New board of the Arizona Asian American Bar Association sworn in by Judge Roxanne Song Ong, Feb. 13, 2014, Chandler, Ariz.

New board of the Arizona Asian American Bar Association sworn in by Judge Roxanne Song Ong, Feb. 13, 2014, Chandler, Ariz.

Four years ago, I posted a list of the nine courses (yes, nine!) served at the annual Arizona Asian American Bar Association banquet. You can read it here.

Over the (too) many years of this daily blog, I have covered that event in multiple ways—for example, here, here and here. (I’ve even included photos and a video of our now-beleaguered Attorney General Tom Horne playing the piano as the crowd chats; here’s a photo you might like).

But writers are always learning, and here is the instructive point for me: I have always and forever received the most follow-up queries after my here’s-our-meal-list post. Showing, I suppose, that food trumps most legal issues, including allegations of campaign-finance violations. The main commentary I typically receive: The list is nice, and your description of the keynote speech is swell, but why only one food photo?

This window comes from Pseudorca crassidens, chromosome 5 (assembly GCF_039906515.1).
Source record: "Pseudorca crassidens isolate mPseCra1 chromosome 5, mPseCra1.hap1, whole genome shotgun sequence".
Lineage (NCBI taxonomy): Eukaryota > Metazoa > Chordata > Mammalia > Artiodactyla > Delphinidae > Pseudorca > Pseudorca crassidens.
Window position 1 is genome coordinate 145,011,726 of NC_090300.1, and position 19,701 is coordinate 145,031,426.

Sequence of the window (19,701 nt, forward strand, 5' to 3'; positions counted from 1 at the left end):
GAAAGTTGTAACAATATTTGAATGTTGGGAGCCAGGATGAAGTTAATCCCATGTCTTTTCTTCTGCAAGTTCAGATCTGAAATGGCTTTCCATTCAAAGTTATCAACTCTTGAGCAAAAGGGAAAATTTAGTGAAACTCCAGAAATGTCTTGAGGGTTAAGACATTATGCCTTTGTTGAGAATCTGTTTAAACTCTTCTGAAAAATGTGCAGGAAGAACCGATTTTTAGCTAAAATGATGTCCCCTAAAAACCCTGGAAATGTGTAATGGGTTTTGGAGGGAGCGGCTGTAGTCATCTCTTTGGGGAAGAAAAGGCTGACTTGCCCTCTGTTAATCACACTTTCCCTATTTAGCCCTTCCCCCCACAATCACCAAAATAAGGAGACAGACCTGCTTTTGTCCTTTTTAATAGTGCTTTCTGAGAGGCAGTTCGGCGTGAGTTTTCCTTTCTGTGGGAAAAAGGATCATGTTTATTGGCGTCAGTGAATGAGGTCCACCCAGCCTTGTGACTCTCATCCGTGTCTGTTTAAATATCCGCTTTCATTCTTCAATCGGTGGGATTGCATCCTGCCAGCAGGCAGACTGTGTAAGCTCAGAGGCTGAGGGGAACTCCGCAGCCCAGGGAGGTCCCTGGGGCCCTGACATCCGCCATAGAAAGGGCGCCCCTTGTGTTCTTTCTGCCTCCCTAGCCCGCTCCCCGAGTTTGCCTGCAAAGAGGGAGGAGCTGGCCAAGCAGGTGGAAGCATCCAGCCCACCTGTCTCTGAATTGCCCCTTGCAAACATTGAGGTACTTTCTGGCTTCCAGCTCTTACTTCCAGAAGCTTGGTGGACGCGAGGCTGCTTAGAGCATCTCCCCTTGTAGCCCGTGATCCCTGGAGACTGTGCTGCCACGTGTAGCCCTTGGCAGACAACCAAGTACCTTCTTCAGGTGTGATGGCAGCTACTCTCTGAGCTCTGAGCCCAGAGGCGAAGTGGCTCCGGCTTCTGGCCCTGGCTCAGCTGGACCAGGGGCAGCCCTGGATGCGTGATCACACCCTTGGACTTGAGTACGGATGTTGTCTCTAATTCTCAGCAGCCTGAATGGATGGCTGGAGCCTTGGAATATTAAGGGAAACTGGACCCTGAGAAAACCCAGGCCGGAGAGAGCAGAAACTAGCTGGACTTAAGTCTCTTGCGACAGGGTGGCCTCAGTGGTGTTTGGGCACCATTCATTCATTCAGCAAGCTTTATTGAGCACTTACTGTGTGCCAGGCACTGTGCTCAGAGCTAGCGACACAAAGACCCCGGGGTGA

C-Fu Gourmet restaurant logoThe public speaks, and I listen.

So today, on Change of Venue Friday, I decided to keep the words to a minimum and to share only photos and captions of each of the dishes served last night at C-Fu Gourmet in Chandler. If you were there, you know how great it was. If you missed it, too bad for you. Remember to follow the Asian American Bar Association on Facebook, so you can keep track of when they announce next year’s banquet. You can join the organization too.